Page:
The odds were against Sherman Alexie on that day in October 1966. Not only was he born a minority, but he was also hydrocephalic. At the age of 6 months, he had a brain operation, but was not expected to live. Though he pulled through, doctors predicted he would be severely mentally retarded. Fortunately, they were wrong, but he did suffer through seizures and wet his bed throughout his childhood ("What" 1).
Rather than being called "Native American," which he feels is a "guilty white liberal term," he prefers to be called Indian. He is a Spokane/Coeur d’Alene Indian, in fact, and grew up on the Spokane Indian Reservation in Wellpinit, Washington. To avoid being picked on by the other reservation kids, he spent most of his time indoors, where he developed a love for reading. But as he grew older, alcoholism, which plagues most reservations, found its way to Alexie, and he suffered this disease for five years until he became sober at 23 ("What" 1).
He graduated high school with honors and originally planned to become a doctor until a fainting episode in a Human Anatomy class changed his mind. He attended Gonzaga University on scholarship and graduated in American Studies from Washington State. He then received two consecutive Fellowships in 1991 and 1992, and shortly thereafter wrote six poetry and poem/short story books. Two of these, The Business of Fancy Dancing and The Lone Ranger and Tonto Fist Fight in Heaven, earned him literary awards (What" 1). By 1998, his list of accomplishments grew to include Reservation Blues (1995), which earned him Granta’s Best of Young Novelists, the Before Columbus Foundations Book Award, and the Murray Morgan Prize. Indian Killer (1996), his second novel, was The New York Times Notable Book and People’s Best of Pages. He is also responsible for writing the screenplay for the movie Smoke Signals that won two awards at The Sundance Film Festival in 1998.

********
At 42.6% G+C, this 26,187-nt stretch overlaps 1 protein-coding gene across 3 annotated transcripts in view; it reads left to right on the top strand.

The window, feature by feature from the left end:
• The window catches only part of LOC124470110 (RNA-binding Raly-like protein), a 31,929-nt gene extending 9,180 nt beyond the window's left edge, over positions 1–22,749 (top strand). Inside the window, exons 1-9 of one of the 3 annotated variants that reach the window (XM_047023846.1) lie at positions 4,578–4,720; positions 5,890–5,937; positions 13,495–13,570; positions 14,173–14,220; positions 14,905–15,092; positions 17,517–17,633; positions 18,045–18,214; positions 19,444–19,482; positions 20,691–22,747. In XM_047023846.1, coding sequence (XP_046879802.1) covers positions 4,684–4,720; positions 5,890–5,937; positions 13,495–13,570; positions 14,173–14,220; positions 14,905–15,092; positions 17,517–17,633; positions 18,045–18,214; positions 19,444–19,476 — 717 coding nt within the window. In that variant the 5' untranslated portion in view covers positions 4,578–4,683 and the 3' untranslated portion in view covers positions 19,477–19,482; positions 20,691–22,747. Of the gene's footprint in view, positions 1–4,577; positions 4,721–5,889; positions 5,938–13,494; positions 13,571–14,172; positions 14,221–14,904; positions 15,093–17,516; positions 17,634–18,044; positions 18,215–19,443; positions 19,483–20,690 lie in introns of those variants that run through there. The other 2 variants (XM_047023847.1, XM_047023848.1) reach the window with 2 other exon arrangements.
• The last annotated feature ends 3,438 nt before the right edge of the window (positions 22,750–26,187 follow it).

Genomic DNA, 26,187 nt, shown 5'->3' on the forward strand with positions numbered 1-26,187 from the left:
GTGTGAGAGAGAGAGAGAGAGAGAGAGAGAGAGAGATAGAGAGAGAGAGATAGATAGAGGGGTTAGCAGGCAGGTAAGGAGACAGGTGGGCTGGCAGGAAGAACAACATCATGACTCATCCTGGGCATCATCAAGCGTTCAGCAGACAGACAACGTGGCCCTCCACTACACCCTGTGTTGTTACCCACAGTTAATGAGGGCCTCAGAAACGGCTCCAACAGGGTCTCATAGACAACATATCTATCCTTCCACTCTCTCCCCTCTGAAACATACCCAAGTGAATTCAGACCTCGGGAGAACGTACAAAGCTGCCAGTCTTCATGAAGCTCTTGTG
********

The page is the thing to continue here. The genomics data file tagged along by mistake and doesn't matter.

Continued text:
Most of Alexie’s writing reflects life on the reservations today. The poverty, oppression, commodity food, and alcoholism are the main themes in his stories. The title story of his collection The Lone Ranger and Tonto Fist Fight in Heaven, however, deals with the life of an Indian man who has left the reservation to live in Seattle and some of the obstacles he faces in the white world. We never know the main character’s name, probably because he feels like a nameless nobody in this strange world. He is alienated and told that he doesn’t belong even
though he is the true aborigine. When a policeman pulls him over one night and asks him "where are you supposed to be?" (182), he clearly shows his alienation by thinking, "I knew there were plenty of places I wanted to be, but none where I was supposed to be" (182). He realizes he is "making people nervous" (183) because he doesn’t "fit the profile of the neighborhood" (183) in which he is driving. But it isn’t just that neighborhood, or any other nice neighborhood. He wants to tell...